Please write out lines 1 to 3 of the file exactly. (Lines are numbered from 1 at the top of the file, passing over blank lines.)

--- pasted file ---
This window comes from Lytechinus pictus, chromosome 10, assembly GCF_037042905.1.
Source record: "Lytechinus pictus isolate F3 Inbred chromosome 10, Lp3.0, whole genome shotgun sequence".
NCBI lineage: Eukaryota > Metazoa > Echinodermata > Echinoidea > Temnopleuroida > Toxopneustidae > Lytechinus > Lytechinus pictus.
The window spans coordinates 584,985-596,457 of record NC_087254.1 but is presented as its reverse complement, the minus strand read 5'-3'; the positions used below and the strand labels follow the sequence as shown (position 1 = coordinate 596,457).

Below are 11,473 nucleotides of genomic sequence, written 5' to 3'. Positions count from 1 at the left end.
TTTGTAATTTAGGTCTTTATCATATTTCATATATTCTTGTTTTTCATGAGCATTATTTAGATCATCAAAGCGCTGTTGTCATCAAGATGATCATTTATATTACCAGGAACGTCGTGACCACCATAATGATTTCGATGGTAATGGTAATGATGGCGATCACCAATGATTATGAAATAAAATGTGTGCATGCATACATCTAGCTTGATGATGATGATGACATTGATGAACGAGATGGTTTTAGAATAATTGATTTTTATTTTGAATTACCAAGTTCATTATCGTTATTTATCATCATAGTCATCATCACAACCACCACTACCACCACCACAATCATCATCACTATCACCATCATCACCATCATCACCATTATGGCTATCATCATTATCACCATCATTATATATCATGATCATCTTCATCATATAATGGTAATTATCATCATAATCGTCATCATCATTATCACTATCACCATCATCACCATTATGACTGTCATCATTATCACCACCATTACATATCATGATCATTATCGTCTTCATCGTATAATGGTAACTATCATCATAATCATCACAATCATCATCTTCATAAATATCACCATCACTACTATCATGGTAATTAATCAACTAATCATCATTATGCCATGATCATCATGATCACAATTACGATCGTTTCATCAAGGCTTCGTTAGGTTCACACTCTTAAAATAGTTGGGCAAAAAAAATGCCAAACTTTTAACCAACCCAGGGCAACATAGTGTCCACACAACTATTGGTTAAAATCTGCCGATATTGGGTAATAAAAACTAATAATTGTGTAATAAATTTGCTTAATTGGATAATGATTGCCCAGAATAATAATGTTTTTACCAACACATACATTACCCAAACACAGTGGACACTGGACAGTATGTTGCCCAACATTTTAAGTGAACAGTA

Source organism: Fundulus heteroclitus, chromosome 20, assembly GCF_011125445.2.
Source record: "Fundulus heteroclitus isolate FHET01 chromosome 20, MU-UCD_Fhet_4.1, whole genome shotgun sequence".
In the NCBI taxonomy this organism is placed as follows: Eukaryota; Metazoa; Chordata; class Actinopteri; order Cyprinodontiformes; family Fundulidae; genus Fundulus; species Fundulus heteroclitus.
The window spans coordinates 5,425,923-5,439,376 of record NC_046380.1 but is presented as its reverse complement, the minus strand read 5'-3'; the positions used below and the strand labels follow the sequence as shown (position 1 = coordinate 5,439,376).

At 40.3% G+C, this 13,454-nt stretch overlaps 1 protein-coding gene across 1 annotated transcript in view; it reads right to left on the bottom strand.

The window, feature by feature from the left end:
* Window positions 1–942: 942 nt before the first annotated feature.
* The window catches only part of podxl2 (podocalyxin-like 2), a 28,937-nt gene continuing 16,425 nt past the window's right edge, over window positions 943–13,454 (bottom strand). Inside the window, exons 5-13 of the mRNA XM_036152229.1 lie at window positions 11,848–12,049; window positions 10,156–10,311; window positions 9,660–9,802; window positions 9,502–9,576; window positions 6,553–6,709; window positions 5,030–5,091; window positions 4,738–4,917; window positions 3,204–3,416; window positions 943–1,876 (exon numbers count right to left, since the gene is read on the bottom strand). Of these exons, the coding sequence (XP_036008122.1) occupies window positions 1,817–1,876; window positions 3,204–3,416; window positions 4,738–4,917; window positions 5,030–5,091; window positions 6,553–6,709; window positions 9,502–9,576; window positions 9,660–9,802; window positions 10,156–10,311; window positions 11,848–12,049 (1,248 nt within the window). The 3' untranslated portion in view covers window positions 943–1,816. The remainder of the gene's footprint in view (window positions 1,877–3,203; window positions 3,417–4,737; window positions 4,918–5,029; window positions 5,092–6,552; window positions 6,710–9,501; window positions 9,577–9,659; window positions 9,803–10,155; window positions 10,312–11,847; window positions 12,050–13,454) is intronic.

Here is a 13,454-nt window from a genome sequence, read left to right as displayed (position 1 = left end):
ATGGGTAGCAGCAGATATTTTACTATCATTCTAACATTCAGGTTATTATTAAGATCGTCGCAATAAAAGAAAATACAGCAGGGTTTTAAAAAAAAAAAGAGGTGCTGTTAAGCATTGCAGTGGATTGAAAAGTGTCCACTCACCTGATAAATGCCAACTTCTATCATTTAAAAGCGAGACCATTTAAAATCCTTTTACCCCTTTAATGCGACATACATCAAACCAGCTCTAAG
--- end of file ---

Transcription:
This window comes from Lytechinus pictus, chromosome 10, assembly GCF_037042905.1.
Source record: "Lytechinus pictus isolate F3 Inbred chromosome 10, Lp3.0, whole genome shotgun sequence".
NCBI lineage: Eukaryota > Metazoa > Echinodermata > Echinoidea > Temnopleuroida > Toxopneustidae > Lytechinus > Lytechinus pictus.